We were created for community. You might be the only person who does your job in your area but that doesn’t mean there aren’t other people out there who are doing something similar! Successful people surround themselves with people who believe in them, who challenge them, and who ultimately want to support each other to grow and develop.

Lean into your team, your tribe, your people and let them support you. Successful people recognize the need to let other people in—they don’t have to do everything themselves.

4. Immunity is Temporary

Every few days the castaways compete for either individual or tribal immunity, keeping themselves or their tribe safe and in the game for a few more days while the losing tribe sends someone home. Anything that keeps you in the game is exciting and so often the winning tribe is shouting and screaming with joy at the prospect of staying just a bit longer.

But, “this too shall pass.” Immunity in the game of Survivor only lasts a few days or even a few hours until the castaways are back to a place of vulnerability. So there are two sides to this coin. Eventually you’ll either be voted out or win the game.

Successful people recognize that there will be wins and losses on the road forward towards their goals and they don’t let either one slow them down. They celebrate the wins but get back to work. They don’t let the failure, loss, or setback stop them. Instead they get back to work.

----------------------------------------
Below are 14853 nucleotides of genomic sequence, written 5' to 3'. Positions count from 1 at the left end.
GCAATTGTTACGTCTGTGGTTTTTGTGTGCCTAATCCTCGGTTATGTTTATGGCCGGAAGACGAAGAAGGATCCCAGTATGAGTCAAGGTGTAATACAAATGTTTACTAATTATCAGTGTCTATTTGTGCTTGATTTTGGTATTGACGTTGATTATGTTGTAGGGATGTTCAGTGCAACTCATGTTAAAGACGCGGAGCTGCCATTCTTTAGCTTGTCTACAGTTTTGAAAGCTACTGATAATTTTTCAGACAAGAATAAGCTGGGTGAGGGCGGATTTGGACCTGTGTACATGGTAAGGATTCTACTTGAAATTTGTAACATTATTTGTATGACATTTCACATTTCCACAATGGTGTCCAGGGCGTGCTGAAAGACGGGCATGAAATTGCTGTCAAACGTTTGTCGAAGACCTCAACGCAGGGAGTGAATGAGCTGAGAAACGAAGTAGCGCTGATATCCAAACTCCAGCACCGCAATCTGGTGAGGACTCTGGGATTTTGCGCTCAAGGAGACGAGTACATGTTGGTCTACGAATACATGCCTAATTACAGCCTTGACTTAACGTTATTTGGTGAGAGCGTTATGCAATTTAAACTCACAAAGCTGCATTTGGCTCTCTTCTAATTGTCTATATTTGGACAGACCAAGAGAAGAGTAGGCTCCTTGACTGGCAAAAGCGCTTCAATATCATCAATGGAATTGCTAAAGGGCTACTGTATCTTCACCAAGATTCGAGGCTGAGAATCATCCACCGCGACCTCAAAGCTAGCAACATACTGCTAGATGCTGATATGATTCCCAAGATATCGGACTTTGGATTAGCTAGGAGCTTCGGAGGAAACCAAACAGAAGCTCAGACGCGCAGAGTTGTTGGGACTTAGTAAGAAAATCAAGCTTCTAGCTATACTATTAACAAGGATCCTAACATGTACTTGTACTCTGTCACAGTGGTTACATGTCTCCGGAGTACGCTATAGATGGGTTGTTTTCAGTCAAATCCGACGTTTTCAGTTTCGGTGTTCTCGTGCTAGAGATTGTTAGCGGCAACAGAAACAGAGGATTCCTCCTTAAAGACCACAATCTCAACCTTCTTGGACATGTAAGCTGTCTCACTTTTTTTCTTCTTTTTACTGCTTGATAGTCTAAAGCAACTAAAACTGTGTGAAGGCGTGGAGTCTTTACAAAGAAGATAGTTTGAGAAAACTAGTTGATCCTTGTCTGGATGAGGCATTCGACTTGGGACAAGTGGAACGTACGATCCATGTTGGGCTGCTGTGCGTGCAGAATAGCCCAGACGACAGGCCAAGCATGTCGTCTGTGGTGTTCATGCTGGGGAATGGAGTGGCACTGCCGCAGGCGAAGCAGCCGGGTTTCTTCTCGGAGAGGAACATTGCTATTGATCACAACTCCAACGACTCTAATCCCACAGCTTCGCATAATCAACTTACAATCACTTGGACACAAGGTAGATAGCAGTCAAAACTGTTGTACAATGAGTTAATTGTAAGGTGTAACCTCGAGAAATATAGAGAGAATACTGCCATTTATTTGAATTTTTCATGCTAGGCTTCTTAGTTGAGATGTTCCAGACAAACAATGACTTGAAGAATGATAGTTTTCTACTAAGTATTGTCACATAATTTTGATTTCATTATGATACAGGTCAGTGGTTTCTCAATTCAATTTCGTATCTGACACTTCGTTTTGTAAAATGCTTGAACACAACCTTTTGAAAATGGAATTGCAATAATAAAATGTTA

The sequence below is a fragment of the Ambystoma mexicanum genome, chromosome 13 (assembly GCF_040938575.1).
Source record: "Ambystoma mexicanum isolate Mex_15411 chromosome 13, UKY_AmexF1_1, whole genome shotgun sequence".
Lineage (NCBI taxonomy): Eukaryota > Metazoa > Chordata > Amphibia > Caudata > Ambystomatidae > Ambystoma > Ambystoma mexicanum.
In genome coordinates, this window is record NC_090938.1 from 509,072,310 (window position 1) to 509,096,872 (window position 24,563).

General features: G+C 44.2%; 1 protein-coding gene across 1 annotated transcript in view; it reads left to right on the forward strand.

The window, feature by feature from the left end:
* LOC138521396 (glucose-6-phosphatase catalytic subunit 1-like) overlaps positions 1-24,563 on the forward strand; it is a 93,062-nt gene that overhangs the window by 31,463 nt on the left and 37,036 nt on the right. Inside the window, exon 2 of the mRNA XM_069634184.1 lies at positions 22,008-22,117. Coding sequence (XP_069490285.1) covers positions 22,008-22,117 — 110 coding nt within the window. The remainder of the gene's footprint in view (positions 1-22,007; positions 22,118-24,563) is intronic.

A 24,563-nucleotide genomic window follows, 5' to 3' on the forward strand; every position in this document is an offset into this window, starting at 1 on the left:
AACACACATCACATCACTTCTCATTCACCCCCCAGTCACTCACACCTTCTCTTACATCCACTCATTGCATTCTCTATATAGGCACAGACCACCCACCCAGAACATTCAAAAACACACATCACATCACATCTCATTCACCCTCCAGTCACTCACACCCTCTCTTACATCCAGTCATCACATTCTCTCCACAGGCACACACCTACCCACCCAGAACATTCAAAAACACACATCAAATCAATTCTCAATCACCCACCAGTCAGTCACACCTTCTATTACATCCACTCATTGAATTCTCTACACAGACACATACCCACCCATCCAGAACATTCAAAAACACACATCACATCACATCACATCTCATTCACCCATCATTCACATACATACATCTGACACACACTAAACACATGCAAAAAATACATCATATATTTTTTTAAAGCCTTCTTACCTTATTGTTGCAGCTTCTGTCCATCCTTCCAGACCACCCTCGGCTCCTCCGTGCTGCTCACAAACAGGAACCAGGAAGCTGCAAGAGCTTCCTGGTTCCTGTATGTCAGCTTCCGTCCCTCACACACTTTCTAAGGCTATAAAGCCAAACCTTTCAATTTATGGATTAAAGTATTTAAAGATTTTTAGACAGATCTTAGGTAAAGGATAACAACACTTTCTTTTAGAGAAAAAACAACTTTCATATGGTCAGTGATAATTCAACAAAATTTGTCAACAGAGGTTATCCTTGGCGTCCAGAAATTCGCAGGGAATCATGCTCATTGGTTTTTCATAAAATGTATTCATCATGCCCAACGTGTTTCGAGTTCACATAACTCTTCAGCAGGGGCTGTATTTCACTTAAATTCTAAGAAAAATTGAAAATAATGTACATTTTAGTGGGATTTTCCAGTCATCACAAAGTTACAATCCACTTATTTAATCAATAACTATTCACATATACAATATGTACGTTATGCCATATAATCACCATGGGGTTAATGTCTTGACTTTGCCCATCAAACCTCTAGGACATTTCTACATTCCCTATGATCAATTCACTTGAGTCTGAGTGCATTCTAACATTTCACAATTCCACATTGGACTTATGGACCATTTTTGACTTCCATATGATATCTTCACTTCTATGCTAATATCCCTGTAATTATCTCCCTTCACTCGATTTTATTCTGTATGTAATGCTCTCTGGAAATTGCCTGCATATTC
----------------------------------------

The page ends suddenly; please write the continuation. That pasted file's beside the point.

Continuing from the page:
No matter if it’s a high or a low, successful people are great about getting back to a place of normalcy. Things are never as bad as they seem or as good as they seem.

5. Be Present & Enjoy the Rain!

Survivor is a game that lasts at maximum 40 days. Yes, they are forced to deal with the elements and they might not have tons of food, shelter, basic necessities, but at the end of the day they are there at max for 40 days.

My favorite contestants are the ones who even on the rainiest, coldest, hungriest, most tiring of days are still saying how cool of an experience it is to be out there competing. People have done way harder things in life and the human body is capable of so much more. They are grateful for the experience and while it might not be fun to be in the cold rain, shivering while huddled under a palm frond roof on a remote beach somewhere in the South Pacific . . . they can still recognize that it’s a unique moment in time and be grateful for the opportunity to play.

Successful people form the habit of being present where they are at and they work to form the habit of enjoying the journey. They don’t let the worry about tomorrow rob them of the joy of today. They don’t let the shame of yesterday’s mistakes rob them of their commitment to making today the best day it can be.

They enjoy where they are at in life, where they are at in relation to their goals, and they choose to be positive about the path forward.

Their mantra is: “Day by day in every way I’m getting better.”

And the winner is . . .

So, in this season of your own game, evaluate your strategy for success. Where do you need to slow down and be yourself? Where do you need to form an alliance and ask for help? Where can you own up to your mistakes from the past and get after making fire happen now? And can you enjoy the journey while you are working towards the goal?